We continue with day 2 of the biblical reflections from the official handbook, which was drafted this year by the Churches of the Caribbean. (You can download it here.)

Readings:
Genesis :26-28 (God created humankind in God’s own image)
Psalm 10:1-10 (Why, O Lord, do you stand far off?)
Philemon (No longer as a slave but more than a slave, a beloved brother)
Luke 10:25-37 (The Parable of the Good Samaritan)

Human trafficking is a form of modern-day slavery in which victims are forced or tricked into sex work, child labour and the harvesting of organs for the profit of the exploiters. It is a global, multimillion-dollar industry. It is also a growing problem across the Caribbean. Reformed Churches in the Caribbean have joined with the Council for World Mission and the Caribbean and North American Council for Mission to educate Christian communities to end the scourge of human trafficking.

Reflection

One of the first things we learn about God in the Hebrew and Christian Bible is that God created humankind in his own image. However, this profound and beautiful truth has often been obscured or denied throughout human history. For instance, in the Roman Empire, the dignity of those enslaved was denied. The Gospel message is entirely different to this. Jesus challenged the social norms that devalued the human dignity of Samaritans, describing the Samaritan as the neighbour of the man who had been attacked on the road to Jericho – a neighbour to be loved, according to the Law. And Paul, made bold in Christ, describes the once-enslaved Onesimus as a beloved brother, transgressing the norms of his society and affirming Onesimus’s humanity.

Christian love must always be a courageous love that dares to cross borders, recognising in others a dignity equal to our own. Like St. Paul, Christians must be ‘bold enough in Christ’ to raise a united voice in clearly recognising trafficked persons as their neighbours and their beloved brothers and sisters, and so work together to end modern-day slavery.

Prayer

Gracious God,
draw near to those who are victims of human trafficking, assuring them that you see their plight and hear their cry. May your Church be united in compassion and courage to work for that day when no one will be exploited and all will be free to live lives of dignity and peace. This we pray in the name of the Triune God who can do immeasurably more than we can ask or imagine.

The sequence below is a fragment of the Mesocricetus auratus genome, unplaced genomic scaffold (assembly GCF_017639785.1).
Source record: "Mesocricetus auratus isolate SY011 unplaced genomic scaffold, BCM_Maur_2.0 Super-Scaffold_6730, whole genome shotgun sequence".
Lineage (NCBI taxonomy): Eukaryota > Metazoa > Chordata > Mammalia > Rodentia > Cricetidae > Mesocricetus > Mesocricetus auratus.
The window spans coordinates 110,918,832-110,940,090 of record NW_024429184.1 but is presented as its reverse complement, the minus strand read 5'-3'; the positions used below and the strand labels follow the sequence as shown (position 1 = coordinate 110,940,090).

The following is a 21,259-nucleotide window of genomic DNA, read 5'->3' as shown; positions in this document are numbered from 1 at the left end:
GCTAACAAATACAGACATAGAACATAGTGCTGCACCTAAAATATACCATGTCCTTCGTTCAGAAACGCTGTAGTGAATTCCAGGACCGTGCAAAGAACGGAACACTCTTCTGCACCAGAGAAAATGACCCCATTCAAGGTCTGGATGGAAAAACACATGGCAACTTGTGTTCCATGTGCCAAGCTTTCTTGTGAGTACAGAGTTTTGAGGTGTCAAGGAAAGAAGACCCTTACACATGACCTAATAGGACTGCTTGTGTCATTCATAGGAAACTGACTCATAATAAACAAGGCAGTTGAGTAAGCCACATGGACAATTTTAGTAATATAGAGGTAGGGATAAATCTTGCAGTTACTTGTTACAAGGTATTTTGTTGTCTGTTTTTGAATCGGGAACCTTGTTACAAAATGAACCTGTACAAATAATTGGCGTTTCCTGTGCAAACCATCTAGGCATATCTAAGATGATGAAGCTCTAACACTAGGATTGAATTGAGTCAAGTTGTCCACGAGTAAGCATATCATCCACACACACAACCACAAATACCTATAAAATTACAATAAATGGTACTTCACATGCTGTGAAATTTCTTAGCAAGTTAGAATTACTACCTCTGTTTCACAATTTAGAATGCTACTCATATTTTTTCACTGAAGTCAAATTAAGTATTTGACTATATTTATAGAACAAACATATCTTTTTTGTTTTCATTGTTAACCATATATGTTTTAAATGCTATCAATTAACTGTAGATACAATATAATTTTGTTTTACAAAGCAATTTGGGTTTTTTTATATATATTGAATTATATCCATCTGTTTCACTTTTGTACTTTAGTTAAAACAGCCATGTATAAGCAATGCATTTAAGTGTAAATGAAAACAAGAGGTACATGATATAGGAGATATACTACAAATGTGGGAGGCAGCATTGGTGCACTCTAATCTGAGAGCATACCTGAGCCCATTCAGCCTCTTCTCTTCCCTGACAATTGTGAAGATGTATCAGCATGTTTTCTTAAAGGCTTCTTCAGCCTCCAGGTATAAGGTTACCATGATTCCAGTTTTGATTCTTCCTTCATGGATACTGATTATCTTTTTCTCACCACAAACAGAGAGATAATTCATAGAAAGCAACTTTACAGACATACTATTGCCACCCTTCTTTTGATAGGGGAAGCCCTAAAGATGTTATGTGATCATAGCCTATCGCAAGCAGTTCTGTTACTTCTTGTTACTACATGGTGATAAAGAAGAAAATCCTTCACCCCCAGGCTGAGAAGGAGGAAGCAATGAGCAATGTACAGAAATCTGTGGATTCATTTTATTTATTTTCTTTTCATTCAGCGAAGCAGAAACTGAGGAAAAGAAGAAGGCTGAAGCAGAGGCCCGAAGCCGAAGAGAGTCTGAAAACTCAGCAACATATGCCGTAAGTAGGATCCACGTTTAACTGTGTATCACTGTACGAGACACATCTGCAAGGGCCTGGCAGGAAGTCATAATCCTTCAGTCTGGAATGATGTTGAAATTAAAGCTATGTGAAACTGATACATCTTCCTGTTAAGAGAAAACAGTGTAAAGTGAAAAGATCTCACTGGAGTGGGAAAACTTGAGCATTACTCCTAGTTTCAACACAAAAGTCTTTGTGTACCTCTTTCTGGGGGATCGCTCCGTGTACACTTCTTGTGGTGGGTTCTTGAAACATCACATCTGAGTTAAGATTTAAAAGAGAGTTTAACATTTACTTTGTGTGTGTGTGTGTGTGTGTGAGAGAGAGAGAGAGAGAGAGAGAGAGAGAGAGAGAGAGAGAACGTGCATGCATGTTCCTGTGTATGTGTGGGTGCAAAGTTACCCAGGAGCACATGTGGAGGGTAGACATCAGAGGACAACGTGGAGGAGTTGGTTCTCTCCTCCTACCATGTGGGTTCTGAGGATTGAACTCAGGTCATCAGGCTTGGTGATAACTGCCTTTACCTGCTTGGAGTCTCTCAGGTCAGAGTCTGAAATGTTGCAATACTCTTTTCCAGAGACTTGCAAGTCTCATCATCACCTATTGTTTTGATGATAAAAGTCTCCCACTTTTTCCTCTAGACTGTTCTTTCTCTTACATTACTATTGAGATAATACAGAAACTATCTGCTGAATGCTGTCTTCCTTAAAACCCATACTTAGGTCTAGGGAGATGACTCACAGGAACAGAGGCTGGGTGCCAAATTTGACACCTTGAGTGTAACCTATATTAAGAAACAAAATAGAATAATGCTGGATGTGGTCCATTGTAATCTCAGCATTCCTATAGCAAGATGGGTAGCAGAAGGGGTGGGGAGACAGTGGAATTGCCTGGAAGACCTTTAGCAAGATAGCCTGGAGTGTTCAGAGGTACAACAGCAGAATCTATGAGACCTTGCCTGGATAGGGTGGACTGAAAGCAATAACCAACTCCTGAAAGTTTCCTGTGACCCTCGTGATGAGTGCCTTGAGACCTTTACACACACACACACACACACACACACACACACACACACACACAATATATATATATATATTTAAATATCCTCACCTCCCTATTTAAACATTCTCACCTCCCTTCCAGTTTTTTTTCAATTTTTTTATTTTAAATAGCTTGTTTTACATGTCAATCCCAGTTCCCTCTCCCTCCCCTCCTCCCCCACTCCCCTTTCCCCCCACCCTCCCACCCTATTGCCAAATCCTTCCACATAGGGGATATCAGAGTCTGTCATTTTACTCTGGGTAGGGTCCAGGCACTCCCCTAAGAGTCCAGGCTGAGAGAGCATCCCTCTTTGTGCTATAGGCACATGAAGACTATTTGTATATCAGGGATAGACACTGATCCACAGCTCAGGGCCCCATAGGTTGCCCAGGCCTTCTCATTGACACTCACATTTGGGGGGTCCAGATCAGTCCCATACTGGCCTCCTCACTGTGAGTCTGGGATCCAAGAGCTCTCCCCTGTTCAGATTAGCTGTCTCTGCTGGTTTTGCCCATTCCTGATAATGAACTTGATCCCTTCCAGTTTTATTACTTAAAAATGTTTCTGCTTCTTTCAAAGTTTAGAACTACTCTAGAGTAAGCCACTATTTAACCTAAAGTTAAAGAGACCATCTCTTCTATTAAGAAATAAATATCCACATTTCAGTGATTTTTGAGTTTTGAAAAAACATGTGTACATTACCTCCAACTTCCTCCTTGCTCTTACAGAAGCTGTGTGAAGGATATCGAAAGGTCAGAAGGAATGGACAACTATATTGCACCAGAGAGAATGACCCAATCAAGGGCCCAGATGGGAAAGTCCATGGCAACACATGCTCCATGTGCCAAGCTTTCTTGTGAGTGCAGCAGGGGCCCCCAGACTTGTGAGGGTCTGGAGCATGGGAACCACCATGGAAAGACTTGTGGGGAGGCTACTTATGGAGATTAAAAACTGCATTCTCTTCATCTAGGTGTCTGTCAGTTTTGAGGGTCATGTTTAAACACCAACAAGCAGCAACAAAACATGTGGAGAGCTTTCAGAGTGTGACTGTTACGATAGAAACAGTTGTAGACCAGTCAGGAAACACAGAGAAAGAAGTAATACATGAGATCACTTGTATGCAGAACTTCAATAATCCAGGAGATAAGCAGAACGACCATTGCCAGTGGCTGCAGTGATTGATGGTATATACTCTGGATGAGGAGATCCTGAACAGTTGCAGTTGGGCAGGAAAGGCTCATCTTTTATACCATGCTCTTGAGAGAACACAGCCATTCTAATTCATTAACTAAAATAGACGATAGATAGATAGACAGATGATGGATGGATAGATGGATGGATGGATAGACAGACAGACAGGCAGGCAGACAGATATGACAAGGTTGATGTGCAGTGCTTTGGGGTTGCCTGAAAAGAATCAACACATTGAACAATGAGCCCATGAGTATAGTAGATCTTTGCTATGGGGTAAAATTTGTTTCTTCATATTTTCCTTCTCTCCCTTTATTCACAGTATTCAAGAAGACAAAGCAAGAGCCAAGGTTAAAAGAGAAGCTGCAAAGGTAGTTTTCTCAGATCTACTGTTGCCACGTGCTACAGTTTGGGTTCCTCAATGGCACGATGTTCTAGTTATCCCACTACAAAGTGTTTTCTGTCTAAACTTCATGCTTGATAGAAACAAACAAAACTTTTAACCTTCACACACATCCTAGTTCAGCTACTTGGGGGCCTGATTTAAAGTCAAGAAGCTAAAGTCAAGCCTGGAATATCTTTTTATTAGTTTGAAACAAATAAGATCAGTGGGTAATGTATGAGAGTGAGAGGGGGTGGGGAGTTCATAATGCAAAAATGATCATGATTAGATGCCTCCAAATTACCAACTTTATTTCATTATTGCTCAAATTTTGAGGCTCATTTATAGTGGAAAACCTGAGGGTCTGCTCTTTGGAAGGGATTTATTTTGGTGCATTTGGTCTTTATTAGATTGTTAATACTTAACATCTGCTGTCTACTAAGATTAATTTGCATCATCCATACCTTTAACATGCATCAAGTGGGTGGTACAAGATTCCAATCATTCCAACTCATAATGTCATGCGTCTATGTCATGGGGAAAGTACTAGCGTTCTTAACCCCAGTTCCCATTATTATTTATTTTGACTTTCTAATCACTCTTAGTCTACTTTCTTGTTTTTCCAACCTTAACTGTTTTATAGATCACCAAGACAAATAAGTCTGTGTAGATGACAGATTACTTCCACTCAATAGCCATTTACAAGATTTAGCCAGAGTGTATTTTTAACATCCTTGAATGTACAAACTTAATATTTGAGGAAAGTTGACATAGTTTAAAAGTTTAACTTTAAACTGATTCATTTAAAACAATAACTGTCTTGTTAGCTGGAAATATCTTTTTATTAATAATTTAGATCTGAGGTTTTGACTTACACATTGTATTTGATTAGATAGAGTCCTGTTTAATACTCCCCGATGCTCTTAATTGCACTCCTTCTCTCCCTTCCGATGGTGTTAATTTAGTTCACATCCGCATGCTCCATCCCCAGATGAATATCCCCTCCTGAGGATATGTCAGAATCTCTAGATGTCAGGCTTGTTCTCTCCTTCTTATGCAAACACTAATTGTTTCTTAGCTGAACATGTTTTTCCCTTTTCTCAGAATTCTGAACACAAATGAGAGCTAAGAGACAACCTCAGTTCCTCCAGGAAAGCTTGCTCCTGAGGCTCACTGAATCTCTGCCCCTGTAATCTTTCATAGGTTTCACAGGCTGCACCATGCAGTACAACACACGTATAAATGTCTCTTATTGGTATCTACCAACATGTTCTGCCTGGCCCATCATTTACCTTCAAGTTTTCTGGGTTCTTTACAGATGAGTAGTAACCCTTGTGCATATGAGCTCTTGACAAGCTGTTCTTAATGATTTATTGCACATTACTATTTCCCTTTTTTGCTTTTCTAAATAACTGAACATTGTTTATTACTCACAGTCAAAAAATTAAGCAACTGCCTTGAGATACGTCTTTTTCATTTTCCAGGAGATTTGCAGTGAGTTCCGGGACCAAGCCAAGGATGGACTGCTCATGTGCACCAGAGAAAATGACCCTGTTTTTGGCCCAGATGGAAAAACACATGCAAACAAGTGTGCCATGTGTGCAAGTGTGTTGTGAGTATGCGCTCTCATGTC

Amen.

The Church has much to teach us about ecumenism and God’s call to unity. Learn more with the Pontifical Council for Promoting Christian Unity Collection.

 

You shall also love the stranger

Day 1 Reflection

Today marks the beginning of the 2018 International Week of Prayer for Christian Unity. This is an important period of time to help us feel the weight of Jesus’ prayer “that they may all be one” (John 17:21). Hiding from our division only weakens the Church.

This year’s theme is: Your right hand, O Lord, glorious in power (cf. Exodus 15:6)

During these days we will be sharing with you the biblical reflections from the official handbook, which was drafted this year by the Churches of the Caribbean. (You can download it here.)

Day 1 | You shall love the stranger, for you were strangers in the land of Egypt

Readings:
Leviticus 19:33-34 (You shall love the alien as yourself)
Psalm 146 (The Lord watches over the strangers)
Hebrews 13:1-3 (Some have entertained angles without knowing it)
Matthew 25:31-46 (I was a stranger and you welcome me)

After becoming the first independent black republic, Haiti extended hospitality to other enslaved peoples in search of freedom. Recent times have brought severe economic hardship to Haitians, many of whom have left home, making perilous journeys in hope of a better life. In many instances they have been met with inhospitality and legal barriers. The Caribbean Council of Churches has been involved in advocacy to challenge those nations that are restricting or stripping Haitians of citizenship rights.

Reflection

The Israelites’ memory of being strangers in the land of Egypt lay behind the Law’s instruction that God’s people were to welcome the stranger in their midst. The memory of their own exile was expected to prompt empathy and solidarity with contemporary exiles and strangers. Like Israel, our common Christian experience of God’s saving action goes together with remembering both alienation and estrangement – in the sense of estrangement from God and from his kingdom. This kind of Christian remembering has ethical implications. God has restored our dignity in Christ, and made us citizens of his kingdom, not because of anything we did to deserve it but by his own free gift in love. We are called to do likewise, freely and motivated by love. Christian love is to love like the Father, that is to recognize dignity and to give dignity, and thereby to help bring healing to the broken human family.

Prayer

Eternal God,
You belong to no culture and land but are Lord of all,
you call us to welcome the stranger in our midst.
Help us by your Spirit,
to live as brothers and sisters,
welcoming all in your name,
and living in the justice of your kingdom.
This we pray in Jesus’ name, Amen.